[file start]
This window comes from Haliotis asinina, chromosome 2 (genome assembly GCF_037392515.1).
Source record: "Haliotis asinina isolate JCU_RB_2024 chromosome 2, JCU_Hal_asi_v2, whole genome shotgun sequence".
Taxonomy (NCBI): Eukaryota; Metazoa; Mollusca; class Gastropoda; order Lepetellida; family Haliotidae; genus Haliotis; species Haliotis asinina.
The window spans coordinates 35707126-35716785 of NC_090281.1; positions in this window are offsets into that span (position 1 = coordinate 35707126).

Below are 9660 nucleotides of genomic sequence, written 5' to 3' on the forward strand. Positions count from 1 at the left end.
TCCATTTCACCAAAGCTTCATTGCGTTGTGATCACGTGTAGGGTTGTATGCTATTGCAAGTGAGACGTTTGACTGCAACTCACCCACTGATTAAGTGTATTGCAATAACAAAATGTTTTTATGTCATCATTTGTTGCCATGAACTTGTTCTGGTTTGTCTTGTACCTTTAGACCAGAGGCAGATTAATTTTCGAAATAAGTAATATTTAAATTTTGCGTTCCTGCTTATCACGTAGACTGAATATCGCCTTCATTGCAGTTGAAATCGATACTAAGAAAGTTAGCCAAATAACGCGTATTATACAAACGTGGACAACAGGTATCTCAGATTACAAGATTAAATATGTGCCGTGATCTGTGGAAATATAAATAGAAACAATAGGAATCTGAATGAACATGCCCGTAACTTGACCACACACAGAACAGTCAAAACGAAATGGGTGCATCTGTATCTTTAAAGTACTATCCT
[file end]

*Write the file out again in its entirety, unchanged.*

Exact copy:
This window comes from Haliotis asinina, chromosome 2 (genome assembly GCF_037392515.1).
Source record: "Haliotis asinina isolate JCU_RB_2024 chromosome 2, JCU_Hal_asi_v2, whole genome shotgun sequence".
Taxonomy (NCBI): Eukaryota; Metazoa; Mollusca; class Gastropoda; order Lepetellida; family Haliotidae; genus Haliotis; species Haliotis asinina.
The window spans coordinates 35707126-35716785 of NC_090281.1; positions in this window are offsets into that span (position 1 = coordinate 35707126).

Below are 9660 nucleotides of genomic sequence, written 5' to 3' on the forward strand. Positions count from 1 at the left end.
TCCATTTCACCAAAGCTTCATTGCGTTGTGATCACGTGTAGGGTTGTATGCTATTGCAAGTGAGACGTTTGACTGCAACTCACCCACTGATTAAGTGTATTGCAATAACAAAATGTTTTTATGTCATCATTTGTTGCCATGAACTTGTTCTGGTTTGTCTTGTACCTTTAGACCAGAGGCAGATTAATTTTCGAAATAAGTAATATTTAAATTTTGCGTTCCTGCTTATCACGTAGACTGAATATCGCCTTCATTGCAGTTGAAATCGATACTAAGAAAGTTAGCCAAATAACGCGTATTATACAAACGTGGACAACAGGTATCTCAGATTACAAGATTAAATATGTGCCGTGATCTGTGGAAATATAAATAGAAACAATAGGAATCTGAATGAACATGCCCGTAACTTGACCACACACAGAACAGTCAAAACGAAATGGGTGCATCTGTATCTTTAAAGTACTATCCT